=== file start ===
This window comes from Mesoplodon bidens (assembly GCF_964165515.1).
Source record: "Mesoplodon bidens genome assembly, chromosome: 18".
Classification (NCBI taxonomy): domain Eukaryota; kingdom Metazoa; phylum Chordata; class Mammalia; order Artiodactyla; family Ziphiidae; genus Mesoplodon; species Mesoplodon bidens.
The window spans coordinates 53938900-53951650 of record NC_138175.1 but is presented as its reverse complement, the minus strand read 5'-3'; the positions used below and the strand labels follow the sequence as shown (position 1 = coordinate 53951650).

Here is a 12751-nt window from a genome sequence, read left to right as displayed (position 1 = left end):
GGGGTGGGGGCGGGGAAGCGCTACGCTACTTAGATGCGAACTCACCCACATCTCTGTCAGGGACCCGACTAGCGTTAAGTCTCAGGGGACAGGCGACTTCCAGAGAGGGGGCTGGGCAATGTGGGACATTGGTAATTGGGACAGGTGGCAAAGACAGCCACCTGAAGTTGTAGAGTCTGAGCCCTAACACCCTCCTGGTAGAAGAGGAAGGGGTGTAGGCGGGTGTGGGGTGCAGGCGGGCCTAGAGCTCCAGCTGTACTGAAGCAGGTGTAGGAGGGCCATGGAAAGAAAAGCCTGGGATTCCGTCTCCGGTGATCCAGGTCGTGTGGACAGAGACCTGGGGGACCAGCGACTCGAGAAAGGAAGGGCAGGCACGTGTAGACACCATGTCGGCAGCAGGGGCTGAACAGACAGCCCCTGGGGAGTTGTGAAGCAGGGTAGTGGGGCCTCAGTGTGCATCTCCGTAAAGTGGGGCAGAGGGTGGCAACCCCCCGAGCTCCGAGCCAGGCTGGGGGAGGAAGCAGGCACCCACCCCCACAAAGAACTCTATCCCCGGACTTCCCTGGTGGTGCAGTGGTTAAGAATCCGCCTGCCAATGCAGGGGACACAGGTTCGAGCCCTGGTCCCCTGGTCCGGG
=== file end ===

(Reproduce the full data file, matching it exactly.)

This window comes from Mesoplodon bidens (assembly GCF_964165515.1).
Source record: "Mesoplodon bidens genome assembly, chromosome: 18".
Classification (NCBI taxonomy): domain Eukaryota; kingdom Metazoa; phylum Chordata; class Mammalia; order Artiodactyla; family Ziphiidae; genus Mesoplodon; species Mesoplodon bidens.
The window spans coordinates 53938900-53951650 of record NC_138175.1 but is presented as its reverse complement, the minus strand read 5'-3'; the positions used below and the strand labels follow the sequence as shown (position 1 = coordinate 53951650).

Here is a 12751-nt window from a genome sequence, read left to right as displayed (position 1 = left end):
GGGGTGGGGGCGGGGAAGCGCTACGCTACTTAGATGCGAACTCACCCACATCTCTGTCAGGGACCCGACTAGCGTTAAGTCTCAGGGGACAGGCGACTTCCAGAGAGGGGGCTGGGCAATGTGGGACATTGGTAATTGGGACAGGTGGCAAAGACAGCCACCTGAAGTTGTAGAGTCTGAGCCCTAACACCCTCCTGGTAGAAGAGGAAGGGGTGTAGGCGGGTGTGGGGTGCAGGCGGGCCTAGAGCTCCAGCTGTACTGAAGCAGGTGTAGGAGGGCCATGGAAAGAAAAGCCTGGGATTCCGTCTCCGGTGATCCAGGTCGTGTGGACAGAGACCTGGGGGACCAGCGACTCGAGAAAGGAAGGGCAGGCACGTGTAGACACCATGTCGGCAGCAGGGGCTGAACAGACAGCCCCTGGGGAGTTGTGAAGCAGGGTAGTGGGGCCTCAGTGTGCATCTCCGTAAAGTGGGGCAGAGGGTGGCAACCCCCCGAGCTCCGAGCCAGGCTGGGGGAGGAAGCAGGCACCCACCCCCACAAAGAACTCTATCCCCGGACTTCCCTGGTGGTGCAGTGGTTAAGAATCCGCCTGCCAATGCAGGGGACACAGGTTCGAGCCCTGGTCCCCTGGTCCGGG